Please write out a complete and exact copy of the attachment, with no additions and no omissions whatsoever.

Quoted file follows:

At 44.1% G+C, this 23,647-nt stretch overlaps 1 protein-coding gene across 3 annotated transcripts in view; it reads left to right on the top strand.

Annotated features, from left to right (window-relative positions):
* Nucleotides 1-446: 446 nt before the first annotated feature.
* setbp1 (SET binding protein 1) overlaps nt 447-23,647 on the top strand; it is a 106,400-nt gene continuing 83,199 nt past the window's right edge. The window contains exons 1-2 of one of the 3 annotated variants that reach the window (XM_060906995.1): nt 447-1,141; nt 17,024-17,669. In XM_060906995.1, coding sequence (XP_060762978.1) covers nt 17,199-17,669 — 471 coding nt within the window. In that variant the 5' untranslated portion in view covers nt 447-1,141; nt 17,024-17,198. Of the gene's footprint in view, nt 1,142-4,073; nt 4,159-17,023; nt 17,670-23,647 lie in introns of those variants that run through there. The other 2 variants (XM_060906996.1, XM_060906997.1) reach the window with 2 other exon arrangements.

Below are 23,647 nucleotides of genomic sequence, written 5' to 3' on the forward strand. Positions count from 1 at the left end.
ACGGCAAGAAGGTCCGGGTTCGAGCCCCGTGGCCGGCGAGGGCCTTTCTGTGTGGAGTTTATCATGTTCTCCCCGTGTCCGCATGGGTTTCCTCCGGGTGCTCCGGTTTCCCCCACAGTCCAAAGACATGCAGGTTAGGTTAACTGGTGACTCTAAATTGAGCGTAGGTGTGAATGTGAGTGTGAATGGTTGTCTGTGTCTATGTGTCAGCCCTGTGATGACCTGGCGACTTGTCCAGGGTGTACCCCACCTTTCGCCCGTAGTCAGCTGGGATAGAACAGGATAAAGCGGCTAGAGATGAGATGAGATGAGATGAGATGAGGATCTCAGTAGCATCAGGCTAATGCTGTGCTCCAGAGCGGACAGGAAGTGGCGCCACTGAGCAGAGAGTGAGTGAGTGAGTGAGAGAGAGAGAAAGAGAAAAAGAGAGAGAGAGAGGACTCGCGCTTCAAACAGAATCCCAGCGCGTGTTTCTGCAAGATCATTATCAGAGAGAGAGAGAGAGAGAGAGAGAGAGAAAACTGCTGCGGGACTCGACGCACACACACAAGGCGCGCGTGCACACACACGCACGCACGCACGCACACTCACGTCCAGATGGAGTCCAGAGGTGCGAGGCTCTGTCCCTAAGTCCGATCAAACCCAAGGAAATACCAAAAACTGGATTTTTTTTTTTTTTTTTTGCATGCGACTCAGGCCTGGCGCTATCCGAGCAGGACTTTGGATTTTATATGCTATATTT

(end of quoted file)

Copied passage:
At 44.1% G+C, this 23,647-nt stretch overlaps 1 protein-coding gene across 3 annotated transcripts in view; it reads left to right on the top strand.

Annotated features, from left to right (window-relative positions):
* Nucleotides 1-446: 446 nt before the first annotated feature.
* setbp1 (SET binding protein 1) overlaps nt 447-23,647 on the top strand; it is a 106,400-nt gene continuing 83,199 nt past the window's right edge. The window contains exons 1-2 of one of the 3 annotated variants that reach the window (XM_060906995.1): nt 447-1,141; nt 17,024-17,669. In XM_060906995.1, coding sequence (XP_060762978.1) covers nt 17,199-17,669 — 471 coding nt within the window. In that variant the 5' untranslated portion in view covers nt 447-1,141; nt 17,024-17,198. Of the gene's footprint in view, nt 1,142-4,073; nt 4,159-17,023; nt 17,670-23,647 lie in introns of those variants that run through there. The other 2 variants (XM_060906996.1, XM_060906997.1) reach the window with 2 other exon arrangements.

Below are 23,647 nucleotides of genomic sequence, written 5' to 3' on the forward strand. Positions count from 1 at the left end.
ACGGCAAGAAGGTCCGGGTTCGAGCCCCGTGGCCGGCGAGGGCCTTTCTGTGTGGAGTTTATCATGTTCTCCCCGTGTCCGCATGGGTTTCCTCCGGGTGCTCCGGTTTCCCCCACAGTCCAAAGACATGCAGGTTAGGTTAACTGGTGACTCTAAATTGAGCGTAGGTGTGAATGTGAGTGTGAATGGTTGTCTGTGTCTATGTGTCAGCCCTGTGATGACCTGGCGACTTGTCCAGGGTGTACCCCACCTTTCGCCCGTAGTCAGCTGGGATAGAACAGGATAAAGCGGCTAGAGATGAGATGAGATGAGATGAGATGAGGATCTCAGTAGCATCAGGCTAATGCTGTGCTCCAGAGCGGACAGGAAGTGGCGCCACTGAGCAGAGAGTGAGTGAGTGAGTGAGAGAGAGAGAAAGAGAAAAAGAGAGAGAGAGAGGACTCGCGCTTCAAACAGAATCCCAGCGCGTGTTTCTGCAAGATCATTATCAGAGAGAGAGAGAGAGAGAGAGAGAGAGAAAACTGCTGCGGGACTCGACGCACACACACAAGGCGCGCGTGCACACACACGCACGCACGCACGCACACTCACGTCCAGATGGAGTCCAGAGGTGCGAGGCTCTGTCCCTAAGTCCGATCAAACCCAAGGAAATACCAAAAACTGGATTTTTTTTTTTTTTTTTTGCATGCGACTCAGGCCTGGCGCTATCCGAGCAGGACTTTGGATTTTATATGCTATATTT